By Sue Barry
It was a few days before the Log Cabin was to reopen under new management, and the excitement was palpable: after a four-month hiatus, Steve Painter was returning to the restaurant as the Executive Chef. The former proprietors were not able to secure a lease renewal in October 2016, after running the restaurant for six years.
Steve was actually the last chef under Charlie DiSantis, the owner of the Log Cabin when it closed in 2008, after 50+ years in business.
With the renovations near completion, Steve gave me a tour and explained what was changing at the Cabin and what was staying the same. He views both as positive moves for the business. Remember that baby grand piano that was in the bar room? It now resides in a dining room that was turned into a lounge. “Here is the speakeasy,” Steve says as he refers to the new lounge, likening it to the former Log Cabin days when the restaurant operated during the Prohibition. “It has a casual vibe,” he continues. Upholstered furniture and undressed table tops add to the comfy, laid-back atmosphere in the lounge. “We brought the bar back!” Steve exclaimed. Finishing touches were being made on the soapstone-topped horseshoe-shaped bar mimicking the size of the bar during the DiSantis days. In addition to a fully stocked bar and fine wine, Steve was very pleased that eight new draft beer taps have been added, featuring craft and domestic beers, the first time draft beer has been offered there.
The bartenders are sporting 1930s era attire and whipping up cocktails that were popular during Prohibition, like the Ward 8 with Bulleit rye whiskey, the Sidecar with cognac and Cointreau and the Delilah with gin, Cointreau, and champagne. All of the syrups and bitters for the cocktails are made in-house. USB ports and receptacles are easily accessed by patrons at the bar and there are two TVs for viewing. Small tables and high tops complete the bar area. In both the bar and the lounge, a bar menu and a mini-dessert menu are offered as well as the full menu.
The main dining room has been freshened up and has the familiar log walls and artwork hanging but, now it sports a wood burning fireplace. The Garden Room, which has been expanded and has more windows, opens up to a patio and is available for private functions as well as dining. The original booths, under which they stored the liquor during Prohibition, remain in the Booth Room, and pin lighting has been added. Throughout the Cabin, more beams have been exposed, flooring and lighting redone and fresh paint applied. A climate controlled wine locker is a new addition, where patrons can get a membership and store their own selections of wine for future dinners. The upstairs dining room and bar will be updated at a later time as will the Wine Cellar in the basement.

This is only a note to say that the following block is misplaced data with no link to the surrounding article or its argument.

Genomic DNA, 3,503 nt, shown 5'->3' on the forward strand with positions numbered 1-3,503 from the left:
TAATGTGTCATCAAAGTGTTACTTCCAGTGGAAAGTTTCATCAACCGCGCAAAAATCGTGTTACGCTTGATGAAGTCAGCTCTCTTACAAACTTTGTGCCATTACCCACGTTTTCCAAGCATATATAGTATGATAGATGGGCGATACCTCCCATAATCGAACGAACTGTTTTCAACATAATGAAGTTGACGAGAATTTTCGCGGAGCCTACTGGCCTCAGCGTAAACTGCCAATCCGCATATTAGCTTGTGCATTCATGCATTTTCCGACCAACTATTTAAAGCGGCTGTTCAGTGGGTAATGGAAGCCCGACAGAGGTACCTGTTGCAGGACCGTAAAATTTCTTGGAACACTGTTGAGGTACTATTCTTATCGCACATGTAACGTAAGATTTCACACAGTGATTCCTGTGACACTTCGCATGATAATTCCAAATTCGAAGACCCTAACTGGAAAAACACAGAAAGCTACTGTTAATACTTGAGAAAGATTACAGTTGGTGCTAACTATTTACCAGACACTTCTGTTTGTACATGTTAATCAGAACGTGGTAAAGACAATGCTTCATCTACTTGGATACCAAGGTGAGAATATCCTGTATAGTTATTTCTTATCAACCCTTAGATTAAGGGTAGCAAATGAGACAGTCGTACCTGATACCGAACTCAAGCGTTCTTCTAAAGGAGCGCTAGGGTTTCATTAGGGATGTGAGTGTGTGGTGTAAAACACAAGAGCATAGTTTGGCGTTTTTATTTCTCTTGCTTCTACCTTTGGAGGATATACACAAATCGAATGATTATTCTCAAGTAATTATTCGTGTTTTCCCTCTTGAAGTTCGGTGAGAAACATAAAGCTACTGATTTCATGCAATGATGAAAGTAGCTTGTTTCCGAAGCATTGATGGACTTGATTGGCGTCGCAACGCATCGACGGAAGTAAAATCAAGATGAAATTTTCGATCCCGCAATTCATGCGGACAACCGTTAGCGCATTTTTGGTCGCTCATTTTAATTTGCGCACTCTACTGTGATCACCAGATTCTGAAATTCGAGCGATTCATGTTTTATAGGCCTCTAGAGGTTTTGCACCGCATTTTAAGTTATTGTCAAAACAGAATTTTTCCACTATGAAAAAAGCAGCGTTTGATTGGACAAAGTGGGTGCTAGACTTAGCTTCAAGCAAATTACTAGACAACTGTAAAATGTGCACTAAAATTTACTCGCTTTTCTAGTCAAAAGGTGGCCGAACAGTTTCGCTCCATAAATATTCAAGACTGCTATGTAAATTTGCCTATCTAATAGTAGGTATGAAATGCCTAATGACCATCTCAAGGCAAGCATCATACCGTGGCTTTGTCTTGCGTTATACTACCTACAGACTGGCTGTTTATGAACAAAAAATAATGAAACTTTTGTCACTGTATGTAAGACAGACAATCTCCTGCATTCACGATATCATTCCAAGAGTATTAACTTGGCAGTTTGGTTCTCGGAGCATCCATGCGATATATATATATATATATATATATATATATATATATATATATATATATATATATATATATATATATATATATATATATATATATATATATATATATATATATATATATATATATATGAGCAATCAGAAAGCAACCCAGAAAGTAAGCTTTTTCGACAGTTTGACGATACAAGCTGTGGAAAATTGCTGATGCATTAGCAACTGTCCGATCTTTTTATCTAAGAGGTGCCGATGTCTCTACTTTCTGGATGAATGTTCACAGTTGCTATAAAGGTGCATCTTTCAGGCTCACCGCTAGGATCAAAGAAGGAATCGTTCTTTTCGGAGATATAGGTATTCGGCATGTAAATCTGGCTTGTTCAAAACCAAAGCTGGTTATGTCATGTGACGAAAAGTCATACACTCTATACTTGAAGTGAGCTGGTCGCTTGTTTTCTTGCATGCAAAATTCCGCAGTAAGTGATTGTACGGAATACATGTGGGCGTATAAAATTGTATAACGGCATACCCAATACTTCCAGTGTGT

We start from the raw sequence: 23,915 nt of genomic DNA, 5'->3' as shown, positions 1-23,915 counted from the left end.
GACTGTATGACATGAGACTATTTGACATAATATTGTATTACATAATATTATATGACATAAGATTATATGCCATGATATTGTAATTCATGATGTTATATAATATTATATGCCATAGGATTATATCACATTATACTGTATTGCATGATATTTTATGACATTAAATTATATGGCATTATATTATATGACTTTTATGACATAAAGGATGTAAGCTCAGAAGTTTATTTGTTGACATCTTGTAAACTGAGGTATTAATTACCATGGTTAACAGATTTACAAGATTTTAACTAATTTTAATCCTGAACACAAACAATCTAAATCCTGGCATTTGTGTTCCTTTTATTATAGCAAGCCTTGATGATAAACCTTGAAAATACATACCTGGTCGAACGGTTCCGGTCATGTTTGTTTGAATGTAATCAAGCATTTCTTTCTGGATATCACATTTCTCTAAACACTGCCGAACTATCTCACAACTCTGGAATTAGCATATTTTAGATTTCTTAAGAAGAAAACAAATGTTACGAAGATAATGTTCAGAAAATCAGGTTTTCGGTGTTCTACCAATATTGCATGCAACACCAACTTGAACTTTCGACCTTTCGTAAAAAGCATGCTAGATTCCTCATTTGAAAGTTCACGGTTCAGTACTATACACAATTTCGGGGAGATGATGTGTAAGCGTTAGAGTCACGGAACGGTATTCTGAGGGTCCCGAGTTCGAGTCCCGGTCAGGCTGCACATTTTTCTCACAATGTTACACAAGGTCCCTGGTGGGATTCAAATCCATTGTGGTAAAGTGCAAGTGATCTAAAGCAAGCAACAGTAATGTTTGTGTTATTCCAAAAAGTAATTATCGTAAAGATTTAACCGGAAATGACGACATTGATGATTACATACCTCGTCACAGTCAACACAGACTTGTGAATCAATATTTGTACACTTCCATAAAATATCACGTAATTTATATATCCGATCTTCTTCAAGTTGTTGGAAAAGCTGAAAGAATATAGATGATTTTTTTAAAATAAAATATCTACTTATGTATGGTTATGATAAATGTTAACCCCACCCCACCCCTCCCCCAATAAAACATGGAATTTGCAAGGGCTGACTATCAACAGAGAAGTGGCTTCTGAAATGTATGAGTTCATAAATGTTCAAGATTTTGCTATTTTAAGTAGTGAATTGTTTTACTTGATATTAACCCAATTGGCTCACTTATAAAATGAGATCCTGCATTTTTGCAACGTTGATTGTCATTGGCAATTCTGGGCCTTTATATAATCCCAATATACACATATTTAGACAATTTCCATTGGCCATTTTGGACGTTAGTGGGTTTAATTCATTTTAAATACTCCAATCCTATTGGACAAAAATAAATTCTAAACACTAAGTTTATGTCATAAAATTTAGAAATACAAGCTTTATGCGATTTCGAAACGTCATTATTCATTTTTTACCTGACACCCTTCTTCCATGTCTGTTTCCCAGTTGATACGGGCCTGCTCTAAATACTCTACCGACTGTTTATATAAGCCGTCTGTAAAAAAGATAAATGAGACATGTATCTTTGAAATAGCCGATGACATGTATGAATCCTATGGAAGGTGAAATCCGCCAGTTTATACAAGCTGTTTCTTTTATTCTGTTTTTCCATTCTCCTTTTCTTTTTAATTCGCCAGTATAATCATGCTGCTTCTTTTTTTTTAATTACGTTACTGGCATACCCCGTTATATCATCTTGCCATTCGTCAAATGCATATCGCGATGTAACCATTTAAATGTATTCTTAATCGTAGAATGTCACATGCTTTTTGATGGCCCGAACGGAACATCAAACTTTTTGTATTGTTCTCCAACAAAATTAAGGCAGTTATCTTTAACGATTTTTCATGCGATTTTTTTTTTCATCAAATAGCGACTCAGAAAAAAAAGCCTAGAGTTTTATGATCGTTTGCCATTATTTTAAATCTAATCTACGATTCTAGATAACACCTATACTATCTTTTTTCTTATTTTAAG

Diners will find the new menu to have many of the old standbys, such as tenderloin filet, dry-aged steaks, and double-cut lamb chops. “It’s still a steak and chop house,” Steve said, “but I’m bringing in a lot more fresh fish, like barramundi.” And he is serving the white, flaky fish with lump crab fondue, spring pea puree, roasted beets, shellfish Bordelaise, salmon caviar, pea tendrils, and wilted greens. “I like to do fun, creative things with fish,” he noted.
The new menu also features a raw bar with oysters, jumbo crabmeat and avocado salad, jumbo shrimp cocktail, and king crab legs. There is also, a lot more variety and at various price points. For the first time, there is a burger at the Cabin. There are a number of small plates and house-made charcuterie. “It is a seasonal, well-balanced menu,” Steve said. He understands current dining trends.
Steve was only at the Log Cabin for a brief period of time when DiSantas decided to close, and now he is back to carry on his dreams. Steve honed his skills in the American Culinary Federation Education Foundation (ACFEF) Apprenticeship Program. The ACF is the premier professional chef ’s organization in North America and it is the national accrediting commission for culinary education programs. After that, he spent six years at the sprawling luxury resort The Green Briar outside of White Sulphur Springs, West Virginia. The much more intimate and exclusive Boca Grande Resort on Gasparilla Island in southwest Florida came calling next. After leaving the Log Cabin the first time, he spent time at the stoves of Bent Creek, Lancaster and Lebanon Country Clubs.
His inspiration to choose the culinary field as a profession started when he was a child. He grew up on a small farm where he canned vegetables and butchered livestock. His family had an orchard on their farm, too. He plans to bring herb and vegetable gardens and fruit trees to the Log Cabin property. Steve is currently raising a number of dwarf fruit trees at his home that he will relocate to the grounds. “I am really excited about what is going on here,” he said, and his excitement is contagious.